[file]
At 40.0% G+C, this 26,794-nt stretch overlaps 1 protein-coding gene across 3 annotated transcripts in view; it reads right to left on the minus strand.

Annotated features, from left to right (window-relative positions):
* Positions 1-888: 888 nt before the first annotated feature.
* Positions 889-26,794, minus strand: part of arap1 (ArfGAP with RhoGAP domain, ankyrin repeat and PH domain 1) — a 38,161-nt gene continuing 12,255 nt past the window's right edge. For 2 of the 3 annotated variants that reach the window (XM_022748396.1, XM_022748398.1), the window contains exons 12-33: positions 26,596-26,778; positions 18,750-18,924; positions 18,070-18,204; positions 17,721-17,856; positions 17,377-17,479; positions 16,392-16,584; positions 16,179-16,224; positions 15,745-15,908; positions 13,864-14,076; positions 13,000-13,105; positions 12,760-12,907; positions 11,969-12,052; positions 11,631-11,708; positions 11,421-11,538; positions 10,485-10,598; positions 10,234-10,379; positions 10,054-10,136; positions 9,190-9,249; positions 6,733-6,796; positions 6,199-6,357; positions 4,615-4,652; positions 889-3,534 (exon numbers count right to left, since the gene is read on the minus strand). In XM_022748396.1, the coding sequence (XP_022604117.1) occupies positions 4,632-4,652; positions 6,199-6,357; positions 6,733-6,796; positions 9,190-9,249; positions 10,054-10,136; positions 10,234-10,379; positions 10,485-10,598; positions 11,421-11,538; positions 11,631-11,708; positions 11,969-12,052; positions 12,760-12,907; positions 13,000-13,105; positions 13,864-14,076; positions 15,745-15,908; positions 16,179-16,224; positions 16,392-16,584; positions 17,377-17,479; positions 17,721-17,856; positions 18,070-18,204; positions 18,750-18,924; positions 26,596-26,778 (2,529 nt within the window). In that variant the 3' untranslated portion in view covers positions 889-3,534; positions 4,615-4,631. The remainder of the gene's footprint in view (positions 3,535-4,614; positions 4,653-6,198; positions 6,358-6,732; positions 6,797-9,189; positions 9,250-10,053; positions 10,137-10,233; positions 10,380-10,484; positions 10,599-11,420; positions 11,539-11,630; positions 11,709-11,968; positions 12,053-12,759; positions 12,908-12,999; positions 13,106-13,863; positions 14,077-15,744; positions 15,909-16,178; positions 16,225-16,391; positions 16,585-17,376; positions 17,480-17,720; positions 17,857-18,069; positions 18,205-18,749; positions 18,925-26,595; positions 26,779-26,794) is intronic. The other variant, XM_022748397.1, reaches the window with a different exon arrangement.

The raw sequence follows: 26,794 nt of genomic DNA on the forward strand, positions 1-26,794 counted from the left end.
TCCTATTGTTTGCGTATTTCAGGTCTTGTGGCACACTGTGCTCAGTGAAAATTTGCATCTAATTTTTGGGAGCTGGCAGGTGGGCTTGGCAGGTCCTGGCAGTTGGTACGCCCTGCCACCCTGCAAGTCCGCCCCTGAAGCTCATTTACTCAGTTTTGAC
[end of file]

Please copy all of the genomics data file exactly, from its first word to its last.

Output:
At 40.0% G+C, this 26,794-nt stretch overlaps 1 protein-coding gene across 3 annotated transcripts in view; it reads right to left on the minus strand.

Annotated features, from left to right (window-relative positions):
* Positions 1-888: 888 nt before the first annotated feature.
* Positions 889-26,794, minus strand: part of arap1 (ArfGAP with RhoGAP domain, ankyrin repeat and PH domain 1) — a 38,161-nt gene continuing 12,255 nt past the window's right edge. For 2 of the 3 annotated variants that reach the window (XM_022748396.1, XM_022748398.1), the window contains exons 12-33: positions 26,596-26,778; positions 18,750-18,924; positions 18,070-18,204; positions 17,721-17,856; positions 17,377-17,479; positions 16,392-16,584; positions 16,179-16,224; positions 15,745-15,908; positions 13,864-14,076; positions 13,000-13,105; positions 12,760-12,907; positions 11,969-12,052; positions 11,631-11,708; positions 11,421-11,538; positions 10,485-10,598; positions 10,234-10,379; positions 10,054-10,136; positions 9,190-9,249; positions 6,733-6,796; positions 6,199-6,357; positions 4,615-4,652; positions 889-3,534 (exon numbers count right to left, since the gene is read on the minus strand). In XM_022748396.1, the coding sequence (XP_022604117.1) occupies positions 4,632-4,652; positions 6,199-6,357; positions 6,733-6,796; positions 9,190-9,249; positions 10,054-10,136; positions 10,234-10,379; positions 10,485-10,598; positions 11,421-11,538; positions 11,631-11,708; positions 11,969-12,052; positions 12,760-12,907; positions 13,000-13,105; positions 13,864-14,076; positions 15,745-15,908; positions 16,179-16,224; positions 16,392-16,584; positions 17,377-17,479; positions 17,721-17,856; positions 18,070-18,204; positions 18,750-18,924; positions 26,596-26,778 (2,529 nt within the window). In that variant the 3' untranslated portion in view covers positions 889-3,534; positions 4,615-4,631. The remainder of the gene's footprint in view (positions 3,535-4,614; positions 4,653-6,198; positions 6,358-6,732; positions 6,797-9,189; positions 9,250-10,053; positions 10,137-10,233; positions 10,380-10,484; positions 10,599-11,420; positions 11,539-11,630; positions 11,709-11,968; positions 12,053-12,759; positions 12,908-12,999; positions 13,106-13,863; positions 14,077-15,744; positions 15,909-16,178; positions 16,225-16,391; positions 16,585-17,376; positions 17,480-17,720; positions 17,857-18,069; positions 18,205-18,749; positions 18,925-26,595; positions 26,779-26,794) is intronic. The other variant, XM_022748397.1, reaches the window with a different exon arrangement.

The raw sequence follows: 26,794 nt of genomic DNA on the forward strand, positions 1-26,794 counted from the left end.
TCCTATTGTTTGCGTATTTCAGGTCTTGTGGCACACTGTGCTCAGTGAAAATTTGCATCTAATTTTTGGGAGCTGGCAGGTGGGCTTGGCAGGTCCTGGCAGTTGGTACGCCCTGCCACCCTGCAAGTCCGCCCCTGAAGCTCATTTACTCAGTTTTGAC